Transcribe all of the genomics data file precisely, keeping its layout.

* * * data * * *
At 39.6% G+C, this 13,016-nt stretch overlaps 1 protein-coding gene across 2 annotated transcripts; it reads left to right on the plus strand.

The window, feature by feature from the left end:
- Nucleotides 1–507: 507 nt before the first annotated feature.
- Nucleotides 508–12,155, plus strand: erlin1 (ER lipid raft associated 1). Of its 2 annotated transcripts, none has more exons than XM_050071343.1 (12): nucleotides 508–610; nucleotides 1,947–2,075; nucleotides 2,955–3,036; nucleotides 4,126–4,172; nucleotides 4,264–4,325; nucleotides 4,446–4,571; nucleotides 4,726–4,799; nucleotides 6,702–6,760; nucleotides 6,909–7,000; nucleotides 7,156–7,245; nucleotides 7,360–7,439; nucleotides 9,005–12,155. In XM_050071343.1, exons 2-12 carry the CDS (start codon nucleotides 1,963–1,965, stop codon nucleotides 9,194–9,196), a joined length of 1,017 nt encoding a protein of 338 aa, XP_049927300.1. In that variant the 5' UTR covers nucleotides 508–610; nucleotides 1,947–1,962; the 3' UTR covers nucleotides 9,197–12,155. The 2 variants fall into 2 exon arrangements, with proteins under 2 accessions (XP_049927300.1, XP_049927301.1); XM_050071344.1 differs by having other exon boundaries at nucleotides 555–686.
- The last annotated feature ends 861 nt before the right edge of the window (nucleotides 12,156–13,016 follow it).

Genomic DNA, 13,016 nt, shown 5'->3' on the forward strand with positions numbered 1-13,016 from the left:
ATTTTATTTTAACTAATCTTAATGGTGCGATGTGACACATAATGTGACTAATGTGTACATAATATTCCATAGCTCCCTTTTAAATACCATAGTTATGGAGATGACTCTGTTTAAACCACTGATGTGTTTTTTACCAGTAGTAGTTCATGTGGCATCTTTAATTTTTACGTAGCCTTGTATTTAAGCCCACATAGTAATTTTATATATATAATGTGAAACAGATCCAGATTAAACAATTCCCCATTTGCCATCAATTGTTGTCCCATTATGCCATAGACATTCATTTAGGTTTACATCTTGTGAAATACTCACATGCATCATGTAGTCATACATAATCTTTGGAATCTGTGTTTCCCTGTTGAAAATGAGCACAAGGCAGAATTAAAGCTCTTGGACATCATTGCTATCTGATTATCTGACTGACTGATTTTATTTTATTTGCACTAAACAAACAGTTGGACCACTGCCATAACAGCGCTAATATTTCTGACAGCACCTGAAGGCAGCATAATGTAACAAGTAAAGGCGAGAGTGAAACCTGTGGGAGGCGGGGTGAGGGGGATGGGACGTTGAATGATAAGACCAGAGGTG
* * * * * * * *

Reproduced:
At 39.6% G+C, this 13,016-nt stretch overlaps 1 protein-coding gene across 2 annotated transcripts; it reads left to right on the plus strand.

The window, feature by feature from the left end:
- Nucleotides 1–507: 507 nt before the first annotated feature.
- Nucleotides 508–12,155, plus strand: erlin1 (ER lipid raft associated 1). Of its 2 annotated transcripts, none has more exons than XM_050071343.1 (12): nucleotides 508–610; nucleotides 1,947–2,075; nucleotides 2,955–3,036; nucleotides 4,126–4,172; nucleotides 4,264–4,325; nucleotides 4,446–4,571; nucleotides 4,726–4,799; nucleotides 6,702–6,760; nucleotides 6,909–7,000; nucleotides 7,156–7,245; nucleotides 7,360–7,439; nucleotides 9,005–12,155. In XM_050071343.1, exons 2-12 carry the CDS (start codon nucleotides 1,963–1,965, stop codon nucleotides 9,194–9,196), a joined length of 1,017 nt encoding a protein of 338 aa, XP_049927300.1. In that variant the 5' UTR covers nucleotides 508–610; nucleotides 1,947–1,962; the 3' UTR covers nucleotides 9,197–12,155. The 2 variants fall into 2 exon arrangements, with proteins under 2 accessions (XP_049927300.1, XP_049927301.1); XM_050071344.1 differs by having other exon boundaries at nucleotides 555–686.
- The last annotated feature ends 861 nt before the right edge of the window (nucleotides 12,156–13,016 follow it).

Genomic DNA, 13,016 nt, shown 5'->3' on the forward strand with positions numbered 1-13,016 from the left:
ATTTTATTTTAACTAATCTTAATGGTGCGATGTGACACATAATGTGACTAATGTGTACATAATATTCCATAGCTCCCTTTTAAATACCATAGTTATGGAGATGACTCTGTTTAAACCACTGATGTGTTTTTTACCAGTAGTAGTTCATGTGGCATCTTTAATTTTTACGTAGCCTTGTATTTAAGCCCACATAGTAATTTTATATATATAATGTGAAACAGATCCAGATTAAACAATTCCCCATTTGCCATCAATTGTTGTCCCATTATGCCATAGACATTCATTTAGGTTTACATCTTGTGAAATACTCACATGCATCATGTAGTCATACATAATCTTTGGAATCTGTGTTTCCCTGTTGAAAATGAGCACAAGGCAGAATTAAAGCTCTTGGACATCATTGCTATCTGATTATCTGACTGACTGATTTTATTTTATTTGCACTAAACAAACAGTTGGACCACTGCCATAACAGCGCTAATATTTCTGACAGCACCTGAAGGCAGCATAATGTAACAAGTAAAGGCGAGAGTGAAACCTGTGGGAGGCGGGGTGAGGGGGATGGGACGTTGAATGATAAGACCAGAGGTG